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Portsmouth Planning - New Approach Needed


 Looking back at planning applications over the past 3 months, there is a lot of building work planned or underway (over 700 individual developments so far this year) which is good for the regeneration of the city but as in previous years, it is piecemeal with no matching upgrade to infrastructure or services. There was a Portsmouth City Local Plan produced in 2006 which was due to be updated in 2011, but for a number of reasons this has yet to been done. You can argue that without a tranche of money from central government there is little point in having a grand vision that can never be implemented, but unless the transport and services needs are articulated, they will never be achieved. This all becomes more pertinent with forthcoming changes to planning rules that could well state that anyone can build anything without the need for planning permission as long as it is in line with the Local Plan.

Allowing developments as long as they are in line with a Local or Neighbourhood Plan makes sense and is probably a sensible improvement to a system that just isn't working – but it does assume that Local Plans are in place and are fit for purpose – neither of which are the case in Portsmouth. Case in point, local residents and politicians are up in arms about proposals to build lots of houses of the wrong 'sort' and 'standard' on the site of St James Hospital, but the planning process is not going to stop any development – all it does is slow things down and leave people annoyed and feeling disenfranchised. 

If, however, there was a clearly articulated Local or Neighbourhood Plan in place, which had been developed with appropriate consultation (and that means listening to concerns and then building in changes to find an acceptable compromise as opposed to just following the process to get a 'tick in the box' whilst effectively ignoring objections), then even under the proposed planning rules any developer would only be able to develop what had been designated and any necessary infrastructure cost – such as the need for transport improvements – would have been clear at the outset and would have been reflected in the price paid for the land. Today's process separates all of the components and leaves us with the worst of all options.

How do we get a Local Plan in place? At present a few very vocal lobby groups like the anti-car and the anti-HMO brigades seem to drive political thinking on most topics and leave us with half-baked schemes like the Elm Grove cycle route or the pedestrianisation of Castle Road. What we need is a properly representative 'Citizens Assembly' – 2,500 people from all walks, representing all views and groups across the city, assembled to understand the constraints in which we work with a brief of agreeing a solution that best meets the needs of all.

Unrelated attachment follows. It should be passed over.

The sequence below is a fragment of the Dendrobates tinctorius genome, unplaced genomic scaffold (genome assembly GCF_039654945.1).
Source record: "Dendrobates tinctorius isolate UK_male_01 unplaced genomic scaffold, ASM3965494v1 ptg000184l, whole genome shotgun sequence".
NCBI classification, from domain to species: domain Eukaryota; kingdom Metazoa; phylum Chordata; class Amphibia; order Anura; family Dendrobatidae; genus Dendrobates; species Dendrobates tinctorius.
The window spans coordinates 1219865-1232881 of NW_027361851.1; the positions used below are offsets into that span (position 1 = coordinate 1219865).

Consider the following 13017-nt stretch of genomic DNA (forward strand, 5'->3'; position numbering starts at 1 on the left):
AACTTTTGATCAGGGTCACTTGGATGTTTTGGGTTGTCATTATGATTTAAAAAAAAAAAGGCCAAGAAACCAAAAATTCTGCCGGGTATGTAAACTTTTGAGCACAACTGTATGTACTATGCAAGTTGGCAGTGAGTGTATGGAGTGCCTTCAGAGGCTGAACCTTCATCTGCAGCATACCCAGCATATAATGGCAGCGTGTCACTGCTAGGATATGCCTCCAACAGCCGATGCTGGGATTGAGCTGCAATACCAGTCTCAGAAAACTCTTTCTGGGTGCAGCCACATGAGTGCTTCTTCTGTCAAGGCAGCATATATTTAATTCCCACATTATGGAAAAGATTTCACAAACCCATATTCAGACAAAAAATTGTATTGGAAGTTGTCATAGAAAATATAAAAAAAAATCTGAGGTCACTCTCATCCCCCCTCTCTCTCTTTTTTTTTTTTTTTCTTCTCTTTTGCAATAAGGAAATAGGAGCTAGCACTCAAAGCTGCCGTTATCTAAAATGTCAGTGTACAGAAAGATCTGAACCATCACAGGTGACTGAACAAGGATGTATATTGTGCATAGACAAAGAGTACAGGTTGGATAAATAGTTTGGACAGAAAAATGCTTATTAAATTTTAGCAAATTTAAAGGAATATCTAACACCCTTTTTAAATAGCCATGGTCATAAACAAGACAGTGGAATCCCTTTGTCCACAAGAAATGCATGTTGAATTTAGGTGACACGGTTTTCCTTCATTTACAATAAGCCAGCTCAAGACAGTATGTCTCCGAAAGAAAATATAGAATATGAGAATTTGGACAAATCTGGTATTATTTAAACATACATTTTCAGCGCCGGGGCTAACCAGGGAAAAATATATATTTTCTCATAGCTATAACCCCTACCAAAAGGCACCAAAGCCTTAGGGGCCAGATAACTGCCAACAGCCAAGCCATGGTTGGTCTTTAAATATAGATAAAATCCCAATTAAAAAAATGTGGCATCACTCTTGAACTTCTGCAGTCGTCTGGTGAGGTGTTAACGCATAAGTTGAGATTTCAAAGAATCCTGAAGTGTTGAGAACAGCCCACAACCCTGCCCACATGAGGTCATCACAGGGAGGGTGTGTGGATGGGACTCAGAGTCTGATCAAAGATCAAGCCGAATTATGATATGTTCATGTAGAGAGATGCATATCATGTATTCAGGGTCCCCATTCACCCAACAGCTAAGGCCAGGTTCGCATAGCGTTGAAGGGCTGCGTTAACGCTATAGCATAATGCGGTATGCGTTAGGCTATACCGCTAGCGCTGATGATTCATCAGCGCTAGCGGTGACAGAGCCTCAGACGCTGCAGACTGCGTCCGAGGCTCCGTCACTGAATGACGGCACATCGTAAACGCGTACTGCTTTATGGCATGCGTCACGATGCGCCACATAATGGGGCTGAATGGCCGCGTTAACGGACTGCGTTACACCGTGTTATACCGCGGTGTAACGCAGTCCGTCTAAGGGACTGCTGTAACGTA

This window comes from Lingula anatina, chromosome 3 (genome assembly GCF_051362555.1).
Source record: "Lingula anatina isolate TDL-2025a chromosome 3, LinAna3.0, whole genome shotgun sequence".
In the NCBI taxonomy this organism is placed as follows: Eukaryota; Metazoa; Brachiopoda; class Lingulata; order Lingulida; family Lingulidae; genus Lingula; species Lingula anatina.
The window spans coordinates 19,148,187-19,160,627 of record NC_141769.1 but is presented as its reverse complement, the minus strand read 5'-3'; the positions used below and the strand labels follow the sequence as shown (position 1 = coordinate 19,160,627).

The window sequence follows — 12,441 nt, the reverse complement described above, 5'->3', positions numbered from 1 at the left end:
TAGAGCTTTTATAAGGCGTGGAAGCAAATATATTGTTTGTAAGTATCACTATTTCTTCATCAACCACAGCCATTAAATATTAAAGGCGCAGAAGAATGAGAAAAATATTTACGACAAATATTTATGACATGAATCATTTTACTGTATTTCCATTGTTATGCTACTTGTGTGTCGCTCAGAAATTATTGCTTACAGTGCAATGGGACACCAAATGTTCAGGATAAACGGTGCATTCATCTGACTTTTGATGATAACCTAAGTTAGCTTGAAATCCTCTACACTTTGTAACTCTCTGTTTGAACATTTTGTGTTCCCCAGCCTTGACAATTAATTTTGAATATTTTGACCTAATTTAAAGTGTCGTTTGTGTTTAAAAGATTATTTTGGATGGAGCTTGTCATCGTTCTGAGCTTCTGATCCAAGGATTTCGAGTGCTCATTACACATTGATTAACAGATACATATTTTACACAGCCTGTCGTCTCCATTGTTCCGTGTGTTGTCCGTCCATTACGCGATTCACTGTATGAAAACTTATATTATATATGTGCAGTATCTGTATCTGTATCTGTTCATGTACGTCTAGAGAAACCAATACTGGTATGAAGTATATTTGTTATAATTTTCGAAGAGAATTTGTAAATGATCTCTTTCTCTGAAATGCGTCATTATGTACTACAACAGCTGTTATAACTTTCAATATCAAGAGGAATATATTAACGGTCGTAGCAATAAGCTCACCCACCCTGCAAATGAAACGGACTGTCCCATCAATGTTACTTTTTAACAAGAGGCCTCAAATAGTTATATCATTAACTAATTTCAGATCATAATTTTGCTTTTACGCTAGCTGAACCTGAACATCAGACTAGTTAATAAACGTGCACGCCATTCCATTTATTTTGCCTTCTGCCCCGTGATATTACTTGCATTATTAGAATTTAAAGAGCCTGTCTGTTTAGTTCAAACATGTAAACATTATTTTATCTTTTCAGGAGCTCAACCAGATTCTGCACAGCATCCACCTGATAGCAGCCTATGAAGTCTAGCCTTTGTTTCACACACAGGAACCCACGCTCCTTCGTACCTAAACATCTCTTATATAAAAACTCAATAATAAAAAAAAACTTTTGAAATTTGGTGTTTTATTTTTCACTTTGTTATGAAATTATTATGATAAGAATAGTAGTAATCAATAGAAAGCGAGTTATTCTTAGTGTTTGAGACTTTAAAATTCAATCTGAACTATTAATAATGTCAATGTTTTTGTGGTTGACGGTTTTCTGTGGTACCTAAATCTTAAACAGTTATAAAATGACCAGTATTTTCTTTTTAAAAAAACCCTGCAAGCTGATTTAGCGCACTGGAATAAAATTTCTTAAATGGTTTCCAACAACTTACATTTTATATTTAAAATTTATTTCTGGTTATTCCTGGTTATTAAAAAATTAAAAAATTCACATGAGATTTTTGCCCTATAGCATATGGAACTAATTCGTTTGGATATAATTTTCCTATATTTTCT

But whether we solve the Local Plan issue or not, the smaller developments will continue and as things stand, will need the Planning Committee to review and decide what is and what is not acceptable under the current rules – so what has been happening locally in the past 3 months?

There have been few big developments – a proposal for a large care home on the site of a car dealership in Cosham is one of the few, but we know others are in the pipeline (and what they have in common seems to be the replacement of a place of work with residential – it is true that times and needs are changing, but we do need to either stop pushing jobs out of the city or to improve transport so people can get to and from their place of work).

We continue to see growth in the HMO market which is good – too many 3 bed houses with a single occupant whilst so many 'singles' struggle to find somewhere to live – partly a result of us not having updated our housing mix to match changing demographics.

There have been 8 applications to enlarge small (C4) HMO's – 4 in the south of the city and 4 in the north which is interesting, given the recent appeal decision confirming that these developments do not need approval (see detail here) and also, 9 applications to turn family houses (C3) into dual use HMO's (C3/C4)  and 11 (C4) HMO's have applied for dual use (C3/C4) reflecting the increasing need for flexibility of tenure if we are to meet the constantly changing demands of the local rental market. 

At our January meeting, Jonathan McDermott told us about the new permitted development rights which allow you to add storeys to existing buildings. In the last quarter we have seen applications for several such developments, notably 30 Arundel St (3 additional storeys creating 6 self-contained flats) and 29B South Parade which has come to planning several times over the past few years, each time trying to get a proposal through the planning process to add a new top floor. Hopefully they succeed this time as any potential gain from creating this new accommodation has probably been lost in fees trying to find an acceptable solution.

So where are we? We have a planning team who struggle to keep up with the volume of change (we hear stories of 7-8 month delays in getting simple approvals), we have a planning committee intent on doing what King Canute failed to do and we have a massive exposure in the form of a missing Local Plan which ought to direct and control everything and which will become even more crucial when proposed planning changes are passed into law. 

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